Asthma in Gaza refugee camp children and its relationship with house dust mites

Ann Allergy. 1994 Feb;72(2):163-6.


Three hundred asthmatic children aged 3 to 15 years, and 100 age-sex-neighborhood matched controls, were studied for environmental risk factors for asthma during 1986 to 1987. In 98% of the asthmatic patients, exposure to house dust aggravated the symptoms. In 97% of the cases, the symptoms were more severe at home; in more than 50%, the symptoms persisted throughout the year. Significantly more cigarettes were smoked in the homes of the allergic children than in the control homes. House dust samples from homes of 20 asthmatic and 20 nonasthmatic children were examined for the presence of house dust mites. Twelve species of mites were identified, of which Dermatophagoides pteronyssinus, the most prevalent (97%), was found in all samples examined. The average number of mites per gram dust was 447 in homes of children with asthma, and 399 in homes of controls. Although dust and mites seem to be the most important factors causing allergies in Gaza and most of the children are exposed to large numbers of mites in their homes, it appears that those who are genetically predisposed and who are exposed to environmental tobacco smoke are at greater risk for allergic symptoms.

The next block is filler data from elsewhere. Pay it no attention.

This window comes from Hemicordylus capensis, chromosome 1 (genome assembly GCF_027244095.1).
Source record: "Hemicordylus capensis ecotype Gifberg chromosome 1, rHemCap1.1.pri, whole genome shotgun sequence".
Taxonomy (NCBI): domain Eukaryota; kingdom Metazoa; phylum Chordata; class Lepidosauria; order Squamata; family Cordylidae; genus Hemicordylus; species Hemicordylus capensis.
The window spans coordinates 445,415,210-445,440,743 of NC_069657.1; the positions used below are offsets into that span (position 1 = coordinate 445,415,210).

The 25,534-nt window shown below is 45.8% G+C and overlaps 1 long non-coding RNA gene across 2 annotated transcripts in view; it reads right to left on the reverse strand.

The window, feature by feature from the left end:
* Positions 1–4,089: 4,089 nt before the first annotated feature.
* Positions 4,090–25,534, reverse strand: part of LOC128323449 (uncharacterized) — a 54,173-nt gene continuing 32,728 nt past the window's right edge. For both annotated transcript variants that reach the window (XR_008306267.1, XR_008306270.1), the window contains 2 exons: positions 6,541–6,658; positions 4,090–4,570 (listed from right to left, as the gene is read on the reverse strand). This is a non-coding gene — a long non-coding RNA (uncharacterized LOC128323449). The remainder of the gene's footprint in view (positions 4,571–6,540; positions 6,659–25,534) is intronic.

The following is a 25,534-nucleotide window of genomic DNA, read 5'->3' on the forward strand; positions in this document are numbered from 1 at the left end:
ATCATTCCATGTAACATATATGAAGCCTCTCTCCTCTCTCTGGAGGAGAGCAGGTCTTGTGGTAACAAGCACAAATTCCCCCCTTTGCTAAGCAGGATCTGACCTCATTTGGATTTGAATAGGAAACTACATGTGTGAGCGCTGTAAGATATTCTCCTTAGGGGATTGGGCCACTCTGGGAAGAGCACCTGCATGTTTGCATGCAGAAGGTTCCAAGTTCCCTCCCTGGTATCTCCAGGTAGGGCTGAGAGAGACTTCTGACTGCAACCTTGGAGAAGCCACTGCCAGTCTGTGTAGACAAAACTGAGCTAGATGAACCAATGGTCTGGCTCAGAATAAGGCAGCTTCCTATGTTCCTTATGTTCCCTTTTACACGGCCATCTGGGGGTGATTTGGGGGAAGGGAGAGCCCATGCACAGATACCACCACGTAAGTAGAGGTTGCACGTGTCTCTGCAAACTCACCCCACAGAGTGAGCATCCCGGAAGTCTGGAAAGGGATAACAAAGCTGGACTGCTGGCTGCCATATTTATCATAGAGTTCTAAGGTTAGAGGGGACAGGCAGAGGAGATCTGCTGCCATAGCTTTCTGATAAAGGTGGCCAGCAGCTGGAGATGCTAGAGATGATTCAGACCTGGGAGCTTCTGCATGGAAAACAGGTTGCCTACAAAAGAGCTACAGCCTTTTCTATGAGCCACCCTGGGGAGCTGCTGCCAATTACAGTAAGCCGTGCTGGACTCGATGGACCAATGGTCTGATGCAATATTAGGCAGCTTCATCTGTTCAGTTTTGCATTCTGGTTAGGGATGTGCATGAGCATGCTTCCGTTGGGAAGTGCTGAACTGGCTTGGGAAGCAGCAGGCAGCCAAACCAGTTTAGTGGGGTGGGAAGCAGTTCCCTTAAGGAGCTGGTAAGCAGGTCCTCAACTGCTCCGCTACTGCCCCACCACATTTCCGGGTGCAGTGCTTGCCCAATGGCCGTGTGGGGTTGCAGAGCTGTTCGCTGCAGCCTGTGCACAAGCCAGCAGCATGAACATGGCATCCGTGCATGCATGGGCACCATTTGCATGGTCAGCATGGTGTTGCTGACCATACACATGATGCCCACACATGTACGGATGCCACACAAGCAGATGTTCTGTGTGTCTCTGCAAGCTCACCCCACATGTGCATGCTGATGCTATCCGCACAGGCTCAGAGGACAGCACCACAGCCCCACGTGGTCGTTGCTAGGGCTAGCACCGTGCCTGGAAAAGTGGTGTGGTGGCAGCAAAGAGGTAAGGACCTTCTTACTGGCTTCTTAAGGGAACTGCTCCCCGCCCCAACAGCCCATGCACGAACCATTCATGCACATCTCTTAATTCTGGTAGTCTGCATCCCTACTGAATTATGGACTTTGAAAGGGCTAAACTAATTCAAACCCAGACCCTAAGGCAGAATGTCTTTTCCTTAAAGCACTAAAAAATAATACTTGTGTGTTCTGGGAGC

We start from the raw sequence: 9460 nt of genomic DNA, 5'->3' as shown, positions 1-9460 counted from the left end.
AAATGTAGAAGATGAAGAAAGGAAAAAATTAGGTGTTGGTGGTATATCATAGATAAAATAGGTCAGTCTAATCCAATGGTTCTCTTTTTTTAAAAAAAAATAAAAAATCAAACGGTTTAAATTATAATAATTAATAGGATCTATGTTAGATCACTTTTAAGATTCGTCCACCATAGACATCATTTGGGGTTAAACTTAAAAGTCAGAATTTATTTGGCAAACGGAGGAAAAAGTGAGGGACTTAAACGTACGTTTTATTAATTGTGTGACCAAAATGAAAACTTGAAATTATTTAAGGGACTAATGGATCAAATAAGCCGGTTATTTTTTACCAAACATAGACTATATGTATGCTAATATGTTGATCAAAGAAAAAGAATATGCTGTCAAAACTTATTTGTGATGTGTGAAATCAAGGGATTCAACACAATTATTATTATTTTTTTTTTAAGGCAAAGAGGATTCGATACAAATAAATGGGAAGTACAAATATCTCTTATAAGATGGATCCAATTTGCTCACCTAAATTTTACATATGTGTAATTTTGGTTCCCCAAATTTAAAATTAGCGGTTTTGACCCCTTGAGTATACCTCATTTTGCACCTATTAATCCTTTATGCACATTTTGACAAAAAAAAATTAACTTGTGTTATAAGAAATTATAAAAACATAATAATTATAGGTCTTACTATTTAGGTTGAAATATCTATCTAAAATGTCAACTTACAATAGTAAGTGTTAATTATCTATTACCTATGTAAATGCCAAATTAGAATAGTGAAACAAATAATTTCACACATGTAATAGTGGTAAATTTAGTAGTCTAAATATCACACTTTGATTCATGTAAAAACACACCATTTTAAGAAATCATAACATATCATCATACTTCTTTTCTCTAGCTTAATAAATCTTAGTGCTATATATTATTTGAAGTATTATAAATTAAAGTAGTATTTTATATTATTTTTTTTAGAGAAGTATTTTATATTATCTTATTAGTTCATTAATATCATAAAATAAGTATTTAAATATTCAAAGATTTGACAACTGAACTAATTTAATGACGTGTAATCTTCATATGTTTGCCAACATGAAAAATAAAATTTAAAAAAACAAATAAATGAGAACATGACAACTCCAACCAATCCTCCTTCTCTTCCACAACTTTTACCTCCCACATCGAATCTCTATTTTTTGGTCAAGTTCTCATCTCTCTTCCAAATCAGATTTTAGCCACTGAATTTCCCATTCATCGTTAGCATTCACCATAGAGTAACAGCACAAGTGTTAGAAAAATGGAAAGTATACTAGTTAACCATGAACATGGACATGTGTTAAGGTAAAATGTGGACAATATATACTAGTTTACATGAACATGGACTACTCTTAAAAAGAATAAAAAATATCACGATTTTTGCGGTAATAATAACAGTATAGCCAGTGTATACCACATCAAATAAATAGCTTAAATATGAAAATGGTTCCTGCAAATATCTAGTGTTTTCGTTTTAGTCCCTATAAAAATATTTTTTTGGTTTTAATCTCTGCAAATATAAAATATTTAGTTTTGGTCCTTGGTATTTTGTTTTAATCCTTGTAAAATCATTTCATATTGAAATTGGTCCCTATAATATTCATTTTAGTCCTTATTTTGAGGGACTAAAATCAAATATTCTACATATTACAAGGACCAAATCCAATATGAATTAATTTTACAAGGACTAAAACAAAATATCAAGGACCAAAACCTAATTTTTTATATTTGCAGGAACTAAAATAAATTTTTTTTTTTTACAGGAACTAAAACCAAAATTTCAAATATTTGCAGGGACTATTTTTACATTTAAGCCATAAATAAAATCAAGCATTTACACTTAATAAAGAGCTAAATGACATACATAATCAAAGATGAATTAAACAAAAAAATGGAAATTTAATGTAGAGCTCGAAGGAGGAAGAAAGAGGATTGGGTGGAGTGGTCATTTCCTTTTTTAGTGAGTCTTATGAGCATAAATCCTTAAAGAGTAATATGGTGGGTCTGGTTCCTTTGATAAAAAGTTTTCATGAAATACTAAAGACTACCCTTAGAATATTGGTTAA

MeSH terms

  • Adolescent
  • Animals
  • Asthma / etiology*
  • Child
  • Child, Preschool
  • Dust / adverse effects*
  • Female
  • Humans
  • Infant
  • Male
  • Mites / immunology*
  • Tobacco Smoke Pollution / adverse effects


  • Dust
  • Tobacco Smoke Pollution